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Opinion
Cost Versus Value

This note is a bit techie, however please bear with it, as it might set you on a path which will make you significantly better off.

First of all, investing costs money. However, not all investments cost the same. Even more importantly, the FCA, in their market study MS15 / 2.3, recently found minimal correlation between the cost and the performance of an investment. Here it is.

https://www.fca.org.uk/publication/market-studies/ms15-2-3.pdf

Specifically of note is paragraph 1.12 on page 4 of the final report. (I said it would be techie!)

Let’s just have a quick pause and consider that for a moment, as it is pretty astonishing.

In plain English, what the FCA found is that retail investors – that’s us – are often paying higher-than average fees to an investment manager, in exchange for below-average investment performance. The manager is effectively taking their money, and repaying them by losing them even more.

Looked at another way, you could have two investments, with exactly the same underlying returns, but one costs five times more than the other.

Would you pay five times as much for the same car as your next door neighbour? Or for your weekly food shop? Or for your holiday? Not unless you are as mad as a box of frogs!

So why do the same with your investments?

Over-paying for an investment can make a big difference to your lifetime wealth which in turn limits what you can spend it on (it is ultimately for spending, isn’t it?)

To paraphrase a client, “Why do I pay an investment manager to fly first class, while I fly economy?”

Let’s look at an example – made up, but typical – to see illustrate the shocking magnitude of the situation.

Investment management costs vary between 0.22% and 2.00%. Let’s use 1.35% as a typical mid-range cost.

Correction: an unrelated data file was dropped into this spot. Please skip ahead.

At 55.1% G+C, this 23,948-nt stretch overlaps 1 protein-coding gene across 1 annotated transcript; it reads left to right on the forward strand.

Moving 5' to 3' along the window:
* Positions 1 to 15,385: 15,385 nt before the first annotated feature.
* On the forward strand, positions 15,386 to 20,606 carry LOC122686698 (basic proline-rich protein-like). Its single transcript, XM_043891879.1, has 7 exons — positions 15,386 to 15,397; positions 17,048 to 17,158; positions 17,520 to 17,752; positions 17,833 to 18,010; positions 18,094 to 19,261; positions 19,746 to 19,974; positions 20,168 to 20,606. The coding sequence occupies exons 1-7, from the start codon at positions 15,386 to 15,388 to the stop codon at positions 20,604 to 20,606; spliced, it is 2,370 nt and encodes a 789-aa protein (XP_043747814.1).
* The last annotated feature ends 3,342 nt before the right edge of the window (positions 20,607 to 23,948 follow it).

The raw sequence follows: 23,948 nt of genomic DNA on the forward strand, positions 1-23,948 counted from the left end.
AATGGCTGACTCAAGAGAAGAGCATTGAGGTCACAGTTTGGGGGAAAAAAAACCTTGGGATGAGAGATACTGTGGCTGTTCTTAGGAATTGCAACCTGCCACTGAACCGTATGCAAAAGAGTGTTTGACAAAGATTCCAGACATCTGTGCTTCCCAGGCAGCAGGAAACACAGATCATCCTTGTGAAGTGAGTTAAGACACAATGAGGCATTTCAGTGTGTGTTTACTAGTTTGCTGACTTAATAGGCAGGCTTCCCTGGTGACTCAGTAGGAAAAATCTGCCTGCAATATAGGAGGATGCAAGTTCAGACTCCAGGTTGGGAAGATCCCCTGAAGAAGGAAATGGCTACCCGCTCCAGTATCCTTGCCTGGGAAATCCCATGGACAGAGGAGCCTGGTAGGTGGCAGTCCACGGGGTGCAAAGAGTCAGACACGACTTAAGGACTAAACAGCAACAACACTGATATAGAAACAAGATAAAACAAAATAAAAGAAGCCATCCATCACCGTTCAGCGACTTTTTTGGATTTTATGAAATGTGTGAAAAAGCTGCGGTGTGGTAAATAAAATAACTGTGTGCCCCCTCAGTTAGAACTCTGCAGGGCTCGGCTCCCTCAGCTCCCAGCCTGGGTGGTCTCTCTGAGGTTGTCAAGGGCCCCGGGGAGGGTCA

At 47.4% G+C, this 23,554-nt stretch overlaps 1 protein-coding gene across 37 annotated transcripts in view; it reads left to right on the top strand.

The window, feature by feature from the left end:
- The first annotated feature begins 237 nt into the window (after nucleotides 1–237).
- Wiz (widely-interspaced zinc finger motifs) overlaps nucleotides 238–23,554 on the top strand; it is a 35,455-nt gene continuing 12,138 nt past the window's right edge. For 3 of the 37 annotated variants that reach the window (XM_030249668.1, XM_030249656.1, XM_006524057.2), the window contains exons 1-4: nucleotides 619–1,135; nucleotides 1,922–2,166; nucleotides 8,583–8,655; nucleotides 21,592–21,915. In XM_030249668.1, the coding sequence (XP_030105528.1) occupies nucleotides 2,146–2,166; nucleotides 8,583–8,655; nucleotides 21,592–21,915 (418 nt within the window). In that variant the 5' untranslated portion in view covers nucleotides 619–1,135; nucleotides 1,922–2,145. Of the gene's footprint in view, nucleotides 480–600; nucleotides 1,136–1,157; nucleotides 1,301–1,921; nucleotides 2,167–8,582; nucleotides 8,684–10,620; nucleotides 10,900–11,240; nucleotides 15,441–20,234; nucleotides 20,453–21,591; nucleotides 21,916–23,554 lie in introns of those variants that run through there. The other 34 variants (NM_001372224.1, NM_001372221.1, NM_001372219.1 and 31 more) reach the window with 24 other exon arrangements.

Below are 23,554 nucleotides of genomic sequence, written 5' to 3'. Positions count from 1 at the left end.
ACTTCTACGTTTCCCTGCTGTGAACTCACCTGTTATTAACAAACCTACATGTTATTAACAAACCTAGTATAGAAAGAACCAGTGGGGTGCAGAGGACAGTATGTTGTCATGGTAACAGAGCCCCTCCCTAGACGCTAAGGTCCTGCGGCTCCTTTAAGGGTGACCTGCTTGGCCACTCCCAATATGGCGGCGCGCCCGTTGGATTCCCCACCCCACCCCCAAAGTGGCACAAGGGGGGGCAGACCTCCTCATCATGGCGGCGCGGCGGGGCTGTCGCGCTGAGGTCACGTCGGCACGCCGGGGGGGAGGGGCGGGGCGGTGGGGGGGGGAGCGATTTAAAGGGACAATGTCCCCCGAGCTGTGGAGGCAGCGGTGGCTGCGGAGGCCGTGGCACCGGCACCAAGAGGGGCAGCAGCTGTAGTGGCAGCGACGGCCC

The product or platform cost to hold the investment can vary from 0.20% to 0.65%. Again, let’s use 0.50% as a typical cost.

A typical financial adviser fee across the profession is 1.00%, although this is often lower for larger investment amounts. It pays for the financial planning work, too, of which investing is only a part.

Let’s now assume an investment “pot” of £500,000, which is going to be invested for 20 years. It doesn’t really matter whether this is a pension, ISA or whatever. It will be put into a “balanced” investment solution, which has an average return of 5.5% per annum.

The total cost for the expensive investment solution, using the “typical” values above would be:

1.35% + 0.50% + 1.00% = 2.85%     or £14,250 per year.

If, costs are minimised, by investing in a similar “balanced” investment solution and using a lower cost platform, but with the same 5.50% annual return and ongoing adviser fee, then the overall charge for the “Fair Value” investment solution is as follows:

0.22% + 0.29% + 1.00% = 1.51% or £7,550 per year. This is a reduction in charges of 1.34% a year, every year, or in this case = £6,700 per year. That’s an average family’s weekly food shop, right there.

When this is compounded over 20 years, then the results are as follows:

Expensive Portfolio Final Value    £830,539.59

Fair Value Portfolio Final Value    £1,080,637.06

That is a difference of just over a quarter of a million pounds.

And that is a LOT of first class flights.

We cannot control the markets, but we can control the costs of accessing the markets. So if you would like to see whether this applies to you, and what might be done about it to ensure that you can achieve your best life, then please get in touch.

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